The Ties That Bind

The United Nation International Labour Organization (ILO) Global Report for 2002, A Future without Child Labour, estimated that there were around 179 million children involved in the child slavery industry. Disturbingly, at least 8.4 million of these were engaged in the worst kinds of slavery including debt bondage, forced labour, trafficking, prostitution, forced into the armed services and pornography. Contemporary forms of slavery exist in different forms and bonded labour is also a type of slavery. It is an abuse of an individual’s fundamental human rights and affects the lives of millions of people particularly in the Asia-Pacific region.

Despite the enactment of international and domestic legislation, these types of practices continue to persist. However, governments are increasingly bowing to pressure from organizations to redress the problem. Conservative estimates suggest that the number of adults involved in bonded labour range from 20 million to 40 million. Bonded labour of children is a particular type of slavery. An individual becomes a bonded labourer when his labour is used to repay a loan. Not only is his labour given, but often that of his wife and his children. The ‘debt’ maybe carried by the whole generation of one family.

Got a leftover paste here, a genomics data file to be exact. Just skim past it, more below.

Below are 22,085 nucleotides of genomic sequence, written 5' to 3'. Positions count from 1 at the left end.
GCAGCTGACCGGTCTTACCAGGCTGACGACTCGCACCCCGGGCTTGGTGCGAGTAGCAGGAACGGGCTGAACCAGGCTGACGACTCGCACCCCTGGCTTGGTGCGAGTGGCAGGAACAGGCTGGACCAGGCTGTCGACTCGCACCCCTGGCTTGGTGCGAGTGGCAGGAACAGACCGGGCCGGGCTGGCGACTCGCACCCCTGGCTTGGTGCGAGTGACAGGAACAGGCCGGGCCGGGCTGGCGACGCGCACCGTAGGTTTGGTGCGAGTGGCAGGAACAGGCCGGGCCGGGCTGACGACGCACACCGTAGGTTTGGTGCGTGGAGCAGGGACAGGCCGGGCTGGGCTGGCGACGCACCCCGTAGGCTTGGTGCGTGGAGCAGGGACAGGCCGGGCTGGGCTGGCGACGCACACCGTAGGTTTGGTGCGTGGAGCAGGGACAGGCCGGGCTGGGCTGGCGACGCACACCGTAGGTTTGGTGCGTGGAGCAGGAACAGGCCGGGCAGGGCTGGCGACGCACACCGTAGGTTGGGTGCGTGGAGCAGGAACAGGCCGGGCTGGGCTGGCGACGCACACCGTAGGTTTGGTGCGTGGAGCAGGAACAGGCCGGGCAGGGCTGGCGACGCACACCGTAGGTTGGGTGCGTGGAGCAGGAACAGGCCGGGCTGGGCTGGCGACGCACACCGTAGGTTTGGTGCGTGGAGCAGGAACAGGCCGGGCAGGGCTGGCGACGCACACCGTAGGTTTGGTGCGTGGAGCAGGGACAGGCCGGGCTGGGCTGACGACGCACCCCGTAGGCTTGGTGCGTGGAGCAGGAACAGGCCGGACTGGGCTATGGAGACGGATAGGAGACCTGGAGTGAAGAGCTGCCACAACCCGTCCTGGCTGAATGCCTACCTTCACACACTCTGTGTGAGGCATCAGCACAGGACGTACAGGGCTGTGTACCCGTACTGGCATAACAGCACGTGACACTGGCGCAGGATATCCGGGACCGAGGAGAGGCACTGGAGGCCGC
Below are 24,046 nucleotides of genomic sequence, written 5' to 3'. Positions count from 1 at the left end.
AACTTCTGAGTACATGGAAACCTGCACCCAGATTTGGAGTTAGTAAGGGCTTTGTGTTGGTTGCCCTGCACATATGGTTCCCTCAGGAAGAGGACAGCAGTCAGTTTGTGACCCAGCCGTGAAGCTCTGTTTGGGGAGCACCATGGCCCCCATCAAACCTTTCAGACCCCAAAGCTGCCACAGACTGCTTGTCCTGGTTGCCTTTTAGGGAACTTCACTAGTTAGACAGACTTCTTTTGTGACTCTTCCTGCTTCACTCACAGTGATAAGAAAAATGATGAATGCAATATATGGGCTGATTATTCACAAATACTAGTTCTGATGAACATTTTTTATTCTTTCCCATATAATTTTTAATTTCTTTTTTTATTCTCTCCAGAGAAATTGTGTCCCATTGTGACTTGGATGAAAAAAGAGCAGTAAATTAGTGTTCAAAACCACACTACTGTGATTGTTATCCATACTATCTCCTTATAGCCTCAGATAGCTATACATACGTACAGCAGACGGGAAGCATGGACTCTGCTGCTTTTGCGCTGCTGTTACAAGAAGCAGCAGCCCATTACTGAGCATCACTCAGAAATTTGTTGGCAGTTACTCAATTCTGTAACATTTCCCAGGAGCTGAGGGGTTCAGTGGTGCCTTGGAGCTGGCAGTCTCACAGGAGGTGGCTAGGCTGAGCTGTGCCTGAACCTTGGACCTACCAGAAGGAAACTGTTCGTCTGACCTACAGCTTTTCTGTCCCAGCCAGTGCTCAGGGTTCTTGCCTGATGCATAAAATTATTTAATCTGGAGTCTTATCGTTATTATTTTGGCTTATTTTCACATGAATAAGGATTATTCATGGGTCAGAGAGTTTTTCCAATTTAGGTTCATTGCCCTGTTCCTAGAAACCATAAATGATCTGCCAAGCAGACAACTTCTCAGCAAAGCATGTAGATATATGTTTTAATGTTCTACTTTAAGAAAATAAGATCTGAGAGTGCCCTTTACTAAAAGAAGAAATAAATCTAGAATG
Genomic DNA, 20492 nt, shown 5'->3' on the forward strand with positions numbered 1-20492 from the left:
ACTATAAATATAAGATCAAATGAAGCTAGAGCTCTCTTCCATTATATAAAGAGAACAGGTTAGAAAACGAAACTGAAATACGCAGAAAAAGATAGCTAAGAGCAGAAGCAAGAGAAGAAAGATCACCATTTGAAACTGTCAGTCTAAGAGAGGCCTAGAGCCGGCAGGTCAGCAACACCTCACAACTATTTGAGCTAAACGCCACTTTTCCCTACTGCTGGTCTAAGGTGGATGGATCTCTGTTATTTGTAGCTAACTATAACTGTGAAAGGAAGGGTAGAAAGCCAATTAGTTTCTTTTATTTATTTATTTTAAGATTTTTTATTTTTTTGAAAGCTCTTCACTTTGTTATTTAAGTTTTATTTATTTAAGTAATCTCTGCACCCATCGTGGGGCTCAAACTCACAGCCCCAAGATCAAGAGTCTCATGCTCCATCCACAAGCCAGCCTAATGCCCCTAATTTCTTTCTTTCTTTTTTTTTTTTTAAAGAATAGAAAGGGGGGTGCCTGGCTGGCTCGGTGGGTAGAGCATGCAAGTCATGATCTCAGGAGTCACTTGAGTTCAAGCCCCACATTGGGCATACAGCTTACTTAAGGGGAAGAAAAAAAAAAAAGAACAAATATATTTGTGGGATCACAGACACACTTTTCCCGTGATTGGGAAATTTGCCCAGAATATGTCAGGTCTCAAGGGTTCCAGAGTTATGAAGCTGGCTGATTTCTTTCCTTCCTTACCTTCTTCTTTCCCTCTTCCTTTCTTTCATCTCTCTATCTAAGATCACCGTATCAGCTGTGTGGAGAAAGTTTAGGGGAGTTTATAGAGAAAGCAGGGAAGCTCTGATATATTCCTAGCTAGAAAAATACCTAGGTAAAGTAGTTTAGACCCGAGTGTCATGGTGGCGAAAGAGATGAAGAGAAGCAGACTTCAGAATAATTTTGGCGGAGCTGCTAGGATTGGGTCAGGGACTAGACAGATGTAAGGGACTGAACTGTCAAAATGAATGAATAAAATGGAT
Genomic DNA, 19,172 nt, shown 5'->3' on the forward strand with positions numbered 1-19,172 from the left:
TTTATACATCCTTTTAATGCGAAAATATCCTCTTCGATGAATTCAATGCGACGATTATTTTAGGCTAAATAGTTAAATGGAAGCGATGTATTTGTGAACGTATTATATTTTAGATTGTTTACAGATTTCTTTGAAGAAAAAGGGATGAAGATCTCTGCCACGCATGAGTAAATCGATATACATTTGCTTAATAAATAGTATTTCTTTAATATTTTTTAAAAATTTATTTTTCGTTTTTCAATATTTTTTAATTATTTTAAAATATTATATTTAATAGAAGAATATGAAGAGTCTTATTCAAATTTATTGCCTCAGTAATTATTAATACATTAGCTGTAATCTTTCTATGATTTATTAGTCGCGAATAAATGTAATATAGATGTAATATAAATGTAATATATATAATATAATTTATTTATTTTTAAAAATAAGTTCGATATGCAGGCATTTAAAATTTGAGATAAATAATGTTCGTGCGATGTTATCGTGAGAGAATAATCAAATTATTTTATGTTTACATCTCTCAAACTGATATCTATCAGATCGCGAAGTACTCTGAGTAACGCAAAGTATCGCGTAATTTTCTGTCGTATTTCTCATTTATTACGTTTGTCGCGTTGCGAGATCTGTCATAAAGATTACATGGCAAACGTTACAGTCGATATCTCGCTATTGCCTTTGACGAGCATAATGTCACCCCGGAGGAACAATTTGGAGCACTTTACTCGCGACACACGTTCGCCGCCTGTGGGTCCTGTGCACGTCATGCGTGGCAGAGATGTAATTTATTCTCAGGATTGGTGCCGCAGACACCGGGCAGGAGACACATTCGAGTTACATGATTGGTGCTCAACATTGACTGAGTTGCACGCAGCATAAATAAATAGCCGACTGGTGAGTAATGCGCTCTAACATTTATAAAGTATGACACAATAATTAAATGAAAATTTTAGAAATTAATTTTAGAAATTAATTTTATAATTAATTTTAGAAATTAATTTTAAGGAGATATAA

The Office of the High Commissioner of Human Rights (OCHR) observes that UN reports “reveal that there are no clear distinctions between different forms of slavery. The same families and groups of people are often the victims of several kinds of modern slavery for example, bonded labour, forced labour, child labour or child prostitution.” The Free the Children Organization stresses that the definition of ‘child labour’ varies: